Heat oven to 325 degrees.  Grease and line two 9” round layer pans with parchment paper.  Lightly grease parchment paper.

In a large mixing bowl, add eggs, sugar, margarine, oil, cocoa, and melted chocolate.  With electric mixer, mix for 1 minute on low speed.  Add remaining ingredients and mix for 2 minutes on high speed.  Pour into prepared pans.  Bake for 25-30 minutes, or until toothpick inserted in the center of each cake comes out clean.

Remove cakes from the oven.  Using a clean dishtowel, while the cakes are still warm and in their pans, press them flat.  This saves you from having uneven cake tops when it comes time to decorate them.  Place two large pieces of plastic wrap on a flat surface and flip the cakes out of their pans onto each piece of plastic wrap.  Lightly wrap each cake in the plastic wrap.  This traps the moisture in and will help make your cakes super moist.  Allow cakes to cool thoroughly. 

Unwrap each cake when your ready to frost and decorate them.  

I frosted this cake with a chocolate buttercream icing, but because this recipe calls for a lot of sugar and the cake was sweet, I think I’d opt for a chocolate whipped cream frosting the next time around. 

I am definitely more of a cake fan than an icing fan.  What about you?

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The curse of the marble cake

   

(Not) the cursed marble cake

Everyone has baking stories.  The good, the bad, and the ugly.  Undoubtably, if you bake, you’re going to experience wins and losses.  For me, when something turns out great I love to share the recipe, tastes of it, and hear feedback.  When it turns out bad, well frankly, I don’t like to talk about it.  I don’t want to be reminded of my in-competencies, the time I wasted making it, and most of all, the wasted ingredients.  But this story has to be told.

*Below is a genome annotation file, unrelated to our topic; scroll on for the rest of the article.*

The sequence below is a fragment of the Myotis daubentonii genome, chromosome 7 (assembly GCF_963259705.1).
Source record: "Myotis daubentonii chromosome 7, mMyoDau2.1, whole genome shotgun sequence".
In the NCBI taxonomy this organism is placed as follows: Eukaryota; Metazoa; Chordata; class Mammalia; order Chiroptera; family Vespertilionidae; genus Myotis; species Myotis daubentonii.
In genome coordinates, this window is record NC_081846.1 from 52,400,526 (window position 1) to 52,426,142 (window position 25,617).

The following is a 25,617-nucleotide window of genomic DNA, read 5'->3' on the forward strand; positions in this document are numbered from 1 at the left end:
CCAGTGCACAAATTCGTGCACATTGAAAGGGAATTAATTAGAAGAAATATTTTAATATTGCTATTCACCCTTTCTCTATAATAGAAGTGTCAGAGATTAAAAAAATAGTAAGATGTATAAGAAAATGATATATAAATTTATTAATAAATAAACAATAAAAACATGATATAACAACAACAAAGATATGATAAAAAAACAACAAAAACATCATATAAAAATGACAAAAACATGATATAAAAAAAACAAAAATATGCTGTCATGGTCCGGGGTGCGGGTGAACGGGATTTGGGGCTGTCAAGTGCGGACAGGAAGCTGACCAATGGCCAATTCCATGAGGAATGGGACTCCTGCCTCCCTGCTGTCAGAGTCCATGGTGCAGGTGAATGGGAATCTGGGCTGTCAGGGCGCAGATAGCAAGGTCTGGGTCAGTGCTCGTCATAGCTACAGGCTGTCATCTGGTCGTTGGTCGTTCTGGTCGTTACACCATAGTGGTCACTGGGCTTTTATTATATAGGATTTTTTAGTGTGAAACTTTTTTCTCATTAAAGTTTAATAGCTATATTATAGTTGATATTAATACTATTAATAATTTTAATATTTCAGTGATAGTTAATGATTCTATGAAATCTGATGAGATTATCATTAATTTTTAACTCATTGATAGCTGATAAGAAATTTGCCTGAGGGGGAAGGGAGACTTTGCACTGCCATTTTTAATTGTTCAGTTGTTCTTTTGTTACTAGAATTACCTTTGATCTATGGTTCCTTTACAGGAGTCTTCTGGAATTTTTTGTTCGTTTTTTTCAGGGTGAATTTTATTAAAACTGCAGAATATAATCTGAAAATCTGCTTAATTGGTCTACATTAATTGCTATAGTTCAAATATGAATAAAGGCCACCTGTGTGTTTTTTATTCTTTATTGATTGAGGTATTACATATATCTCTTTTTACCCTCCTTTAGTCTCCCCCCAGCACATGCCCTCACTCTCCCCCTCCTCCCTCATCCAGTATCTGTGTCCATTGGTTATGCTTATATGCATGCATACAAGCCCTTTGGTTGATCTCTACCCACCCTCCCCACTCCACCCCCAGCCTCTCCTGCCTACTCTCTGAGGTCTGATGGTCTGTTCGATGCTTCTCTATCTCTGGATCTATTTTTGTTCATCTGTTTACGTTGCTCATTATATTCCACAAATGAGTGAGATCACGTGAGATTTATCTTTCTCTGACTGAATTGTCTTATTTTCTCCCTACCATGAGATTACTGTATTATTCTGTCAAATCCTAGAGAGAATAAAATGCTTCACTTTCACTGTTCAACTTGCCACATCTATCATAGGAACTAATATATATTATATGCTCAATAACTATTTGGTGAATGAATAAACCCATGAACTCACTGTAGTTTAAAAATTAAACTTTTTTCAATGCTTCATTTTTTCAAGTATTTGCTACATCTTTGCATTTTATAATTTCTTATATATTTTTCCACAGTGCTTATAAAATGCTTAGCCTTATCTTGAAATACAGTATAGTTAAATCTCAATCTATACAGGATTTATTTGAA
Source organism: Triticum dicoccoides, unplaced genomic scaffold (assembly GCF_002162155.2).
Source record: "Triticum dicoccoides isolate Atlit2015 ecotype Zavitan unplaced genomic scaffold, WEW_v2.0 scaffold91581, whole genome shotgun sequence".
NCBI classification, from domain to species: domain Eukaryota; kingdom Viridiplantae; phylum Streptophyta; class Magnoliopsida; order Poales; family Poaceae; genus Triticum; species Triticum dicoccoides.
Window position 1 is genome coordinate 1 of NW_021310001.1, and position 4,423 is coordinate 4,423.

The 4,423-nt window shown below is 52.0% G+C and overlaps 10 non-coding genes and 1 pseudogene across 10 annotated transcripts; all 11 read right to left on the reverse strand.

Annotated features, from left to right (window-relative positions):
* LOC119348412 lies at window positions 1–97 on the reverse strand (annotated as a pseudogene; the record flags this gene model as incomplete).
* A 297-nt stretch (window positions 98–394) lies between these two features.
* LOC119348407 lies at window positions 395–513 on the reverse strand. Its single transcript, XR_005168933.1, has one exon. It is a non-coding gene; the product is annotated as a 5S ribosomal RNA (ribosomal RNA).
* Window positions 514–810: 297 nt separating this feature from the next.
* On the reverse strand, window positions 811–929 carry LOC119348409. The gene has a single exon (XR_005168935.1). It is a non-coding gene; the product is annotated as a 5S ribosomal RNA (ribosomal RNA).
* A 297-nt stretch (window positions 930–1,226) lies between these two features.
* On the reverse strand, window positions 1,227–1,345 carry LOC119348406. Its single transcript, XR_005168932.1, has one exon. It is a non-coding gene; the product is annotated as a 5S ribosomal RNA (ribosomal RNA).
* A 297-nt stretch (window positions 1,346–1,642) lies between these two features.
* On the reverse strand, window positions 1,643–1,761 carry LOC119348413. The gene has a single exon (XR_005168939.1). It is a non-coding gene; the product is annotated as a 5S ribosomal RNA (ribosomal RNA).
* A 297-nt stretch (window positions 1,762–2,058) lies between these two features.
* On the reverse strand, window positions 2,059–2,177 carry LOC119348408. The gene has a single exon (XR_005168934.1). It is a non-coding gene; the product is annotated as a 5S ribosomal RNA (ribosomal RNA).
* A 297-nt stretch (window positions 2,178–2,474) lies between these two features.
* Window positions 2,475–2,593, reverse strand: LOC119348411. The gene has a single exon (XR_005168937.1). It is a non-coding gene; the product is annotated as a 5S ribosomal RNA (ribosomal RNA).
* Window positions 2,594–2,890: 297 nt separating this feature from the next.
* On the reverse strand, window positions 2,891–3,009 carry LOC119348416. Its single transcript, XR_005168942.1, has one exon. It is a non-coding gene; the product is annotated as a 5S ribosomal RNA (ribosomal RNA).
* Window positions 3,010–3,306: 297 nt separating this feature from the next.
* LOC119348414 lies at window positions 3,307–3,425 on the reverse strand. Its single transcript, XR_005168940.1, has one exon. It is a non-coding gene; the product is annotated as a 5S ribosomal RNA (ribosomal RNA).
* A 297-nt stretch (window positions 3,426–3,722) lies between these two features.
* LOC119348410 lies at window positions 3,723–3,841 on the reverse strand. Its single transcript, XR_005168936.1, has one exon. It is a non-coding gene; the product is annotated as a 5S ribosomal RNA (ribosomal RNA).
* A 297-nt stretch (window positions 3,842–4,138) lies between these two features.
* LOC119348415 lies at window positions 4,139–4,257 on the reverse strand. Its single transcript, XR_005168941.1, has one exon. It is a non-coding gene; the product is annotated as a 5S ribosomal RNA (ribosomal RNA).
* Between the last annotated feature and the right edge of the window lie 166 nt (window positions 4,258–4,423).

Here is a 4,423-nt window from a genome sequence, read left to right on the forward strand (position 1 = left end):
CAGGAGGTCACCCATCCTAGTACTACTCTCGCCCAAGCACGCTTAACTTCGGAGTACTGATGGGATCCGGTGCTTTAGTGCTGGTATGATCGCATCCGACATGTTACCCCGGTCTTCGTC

It all sounded so easy.  There was a simple request  made for a marble cake.  No problem.  I’ve made a lot of cakes over the years and it couldn’t get any easier, it wasn’t like I was being asked to make a cake for TLC’s tv series Cake Boss. 

 I probably should have heeded the first sign of trouble when it presented itself.   It came when I  had a hard time finding a recipe that suited my tastes for a marble cake.  All of the marble cake recipes I found called for orange extract, or flavors that I don’t associate with a simple yellow/chocolate marble cake.  To make things easy on myself  I decided to make a yellow cake and marble it.  All went well until I was passing the cake pans into the oven and it dawned on me that I had left out the baking powder. 

Okay, a couple of curse words might have escaped me at that moment.   I was left with two choices,  throw the cake batter out and start over, or pour the batter back into the mixing bowl, add the baking powder, and serve a light-colored chocolate cake along with an explanation.  Needless to say I opted for the later choice.